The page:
The UK Royal Navy’s newest aircraft carrier HMS Prince of Wales (R09) has paid her second visit to the Scottish port of Invergordon – one of the few harbours in the north of the UK able to accommodate the 65,000-tonne vessel.
The £3bn carrier has been undergoing sea trials in the Moray Firth and the North Sea. The short stop-off in Invergordon allowed the ship to get rid of rubbish (aka ‘gash’), take on fuel and fresh food, and also allow the ship’s company to get ashore.
The remote port – north of Inverness – is used to handling tankers connected with the North Sea oil and gas industries as well as cruise liners (passengers visit Loch Ness). But it is not normally geared up for handling ships of the size, shape and nature of HMS Prince of Wales which is too large and unwieldy to berth unaided.
With the help of a civilian pilot, the ship sailed into and out of Cromarty Firth – announcing her presence at the mouth with blasts on her horn. Four tugs were needed to help the carrier to her jetty, brought in by port authorities from various other harbours – including one which made the 100-mile journey up from Leith.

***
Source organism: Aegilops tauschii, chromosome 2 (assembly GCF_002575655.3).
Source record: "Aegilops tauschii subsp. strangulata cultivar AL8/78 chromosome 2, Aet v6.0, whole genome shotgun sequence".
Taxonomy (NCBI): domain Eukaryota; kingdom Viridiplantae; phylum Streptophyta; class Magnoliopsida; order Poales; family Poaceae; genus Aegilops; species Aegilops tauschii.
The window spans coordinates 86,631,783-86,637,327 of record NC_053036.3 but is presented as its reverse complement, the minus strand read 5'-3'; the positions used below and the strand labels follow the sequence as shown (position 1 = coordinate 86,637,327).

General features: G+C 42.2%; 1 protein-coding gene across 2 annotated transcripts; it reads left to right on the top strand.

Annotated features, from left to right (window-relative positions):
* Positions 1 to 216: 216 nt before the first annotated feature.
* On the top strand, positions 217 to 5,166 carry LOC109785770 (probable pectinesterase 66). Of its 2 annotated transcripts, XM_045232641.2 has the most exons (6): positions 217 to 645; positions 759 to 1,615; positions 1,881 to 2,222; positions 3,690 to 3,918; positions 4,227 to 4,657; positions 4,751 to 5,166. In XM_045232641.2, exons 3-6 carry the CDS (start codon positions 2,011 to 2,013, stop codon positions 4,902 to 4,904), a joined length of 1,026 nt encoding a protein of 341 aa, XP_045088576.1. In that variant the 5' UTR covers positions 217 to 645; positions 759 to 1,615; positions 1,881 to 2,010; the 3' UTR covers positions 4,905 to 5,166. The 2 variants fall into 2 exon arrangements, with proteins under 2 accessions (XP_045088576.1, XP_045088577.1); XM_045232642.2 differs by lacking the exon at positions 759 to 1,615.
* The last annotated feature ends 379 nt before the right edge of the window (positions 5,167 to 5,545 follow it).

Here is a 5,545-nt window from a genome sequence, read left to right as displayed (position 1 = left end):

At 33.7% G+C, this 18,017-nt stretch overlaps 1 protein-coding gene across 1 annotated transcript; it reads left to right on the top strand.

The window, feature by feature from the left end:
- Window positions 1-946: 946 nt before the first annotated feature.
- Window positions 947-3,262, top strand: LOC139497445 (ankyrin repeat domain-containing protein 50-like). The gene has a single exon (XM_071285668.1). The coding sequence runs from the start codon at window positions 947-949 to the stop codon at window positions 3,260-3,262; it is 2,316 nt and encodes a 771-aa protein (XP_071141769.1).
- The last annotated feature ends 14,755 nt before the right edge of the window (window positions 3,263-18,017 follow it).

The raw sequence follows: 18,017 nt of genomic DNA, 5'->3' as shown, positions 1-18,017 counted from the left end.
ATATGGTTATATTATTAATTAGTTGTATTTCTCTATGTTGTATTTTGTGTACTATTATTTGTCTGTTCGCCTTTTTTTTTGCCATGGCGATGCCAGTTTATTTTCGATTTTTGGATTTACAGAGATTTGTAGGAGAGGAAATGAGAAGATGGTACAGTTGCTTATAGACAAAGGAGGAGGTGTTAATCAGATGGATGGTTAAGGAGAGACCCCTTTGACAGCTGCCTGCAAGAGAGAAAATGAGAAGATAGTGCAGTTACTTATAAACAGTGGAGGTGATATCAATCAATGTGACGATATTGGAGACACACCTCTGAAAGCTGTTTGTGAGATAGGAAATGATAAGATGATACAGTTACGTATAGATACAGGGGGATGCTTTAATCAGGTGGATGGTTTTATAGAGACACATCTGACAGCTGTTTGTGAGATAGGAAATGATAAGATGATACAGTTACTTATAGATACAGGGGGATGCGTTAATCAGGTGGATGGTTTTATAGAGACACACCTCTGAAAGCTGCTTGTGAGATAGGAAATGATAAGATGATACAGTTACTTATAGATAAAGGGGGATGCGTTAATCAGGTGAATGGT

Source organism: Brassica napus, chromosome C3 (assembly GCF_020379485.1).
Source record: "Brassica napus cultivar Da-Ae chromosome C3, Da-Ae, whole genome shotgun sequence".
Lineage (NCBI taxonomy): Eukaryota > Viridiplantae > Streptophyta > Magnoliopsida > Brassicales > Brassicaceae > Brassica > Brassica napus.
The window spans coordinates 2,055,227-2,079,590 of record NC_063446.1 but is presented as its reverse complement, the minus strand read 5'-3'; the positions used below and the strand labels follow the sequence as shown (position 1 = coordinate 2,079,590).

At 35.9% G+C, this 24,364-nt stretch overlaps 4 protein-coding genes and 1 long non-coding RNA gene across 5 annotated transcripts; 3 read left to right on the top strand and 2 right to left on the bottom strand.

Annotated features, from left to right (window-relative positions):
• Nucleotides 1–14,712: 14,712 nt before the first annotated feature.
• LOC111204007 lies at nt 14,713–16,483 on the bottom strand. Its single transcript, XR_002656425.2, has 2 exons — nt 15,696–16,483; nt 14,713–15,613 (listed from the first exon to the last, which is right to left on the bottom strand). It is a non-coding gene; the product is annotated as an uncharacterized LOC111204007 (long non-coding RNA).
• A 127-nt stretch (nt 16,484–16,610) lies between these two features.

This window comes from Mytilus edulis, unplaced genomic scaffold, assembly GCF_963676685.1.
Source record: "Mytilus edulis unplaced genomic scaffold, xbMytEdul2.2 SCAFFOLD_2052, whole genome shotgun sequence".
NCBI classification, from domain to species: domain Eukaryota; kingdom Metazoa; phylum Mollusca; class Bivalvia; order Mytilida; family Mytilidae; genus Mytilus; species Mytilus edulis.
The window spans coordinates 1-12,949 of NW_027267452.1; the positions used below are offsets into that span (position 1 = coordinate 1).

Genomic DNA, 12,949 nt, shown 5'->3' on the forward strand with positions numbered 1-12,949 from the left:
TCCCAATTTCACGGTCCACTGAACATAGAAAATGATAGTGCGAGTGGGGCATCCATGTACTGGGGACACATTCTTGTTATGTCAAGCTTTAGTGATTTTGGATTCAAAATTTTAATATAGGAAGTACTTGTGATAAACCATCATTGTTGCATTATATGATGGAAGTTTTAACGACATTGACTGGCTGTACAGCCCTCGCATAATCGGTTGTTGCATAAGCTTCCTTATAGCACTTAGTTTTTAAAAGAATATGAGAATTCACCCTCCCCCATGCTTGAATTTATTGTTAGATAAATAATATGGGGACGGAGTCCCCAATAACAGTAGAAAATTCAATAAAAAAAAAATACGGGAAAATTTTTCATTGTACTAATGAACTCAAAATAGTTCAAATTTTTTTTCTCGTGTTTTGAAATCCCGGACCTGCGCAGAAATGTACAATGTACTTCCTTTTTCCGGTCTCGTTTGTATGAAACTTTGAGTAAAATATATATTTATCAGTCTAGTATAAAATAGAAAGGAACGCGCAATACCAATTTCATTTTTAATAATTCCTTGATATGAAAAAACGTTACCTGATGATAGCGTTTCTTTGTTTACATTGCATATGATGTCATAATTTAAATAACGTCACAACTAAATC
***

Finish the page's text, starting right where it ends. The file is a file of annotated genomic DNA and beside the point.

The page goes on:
The ship tested another facet of her defences against chemical, nuclear and biological warfare. As well as a protected ‘citadel’ – the air-tight inner heart of the ship where the crew are safe from dangerous elements in the atmosphere – the flight deck has the ability to ‘wash off’ any toxic particles which land on it.
A complex web of high-pressure jets covers the four-acre flight deck, with pop-up nozzles pumping out spray covering around 50 square metres with the spouts reaching up to two metres high. Left running for an hour, the ‘pre-wetting’ system can wash the flight deck with 4,500 tonnes of water – that’s as much as a Type 23 frigate displaces. It can also be used to tackle flight deck fires alongside Prince of Wales’ own dedicated firefighting teams.
With 600 Royal Navy personnel and more than 300 industry experts on board to test the engineering, weapons and sensor systems, Prince of Wales is continuing her trials in the Moray Firth for the rest of the autumn.
The carrier is due to debut in her future home of Portsmouth before Christmas. She is expected to be commissioned into the Royal Navy fleet next year and should be fully ready for frontline duties from 2023.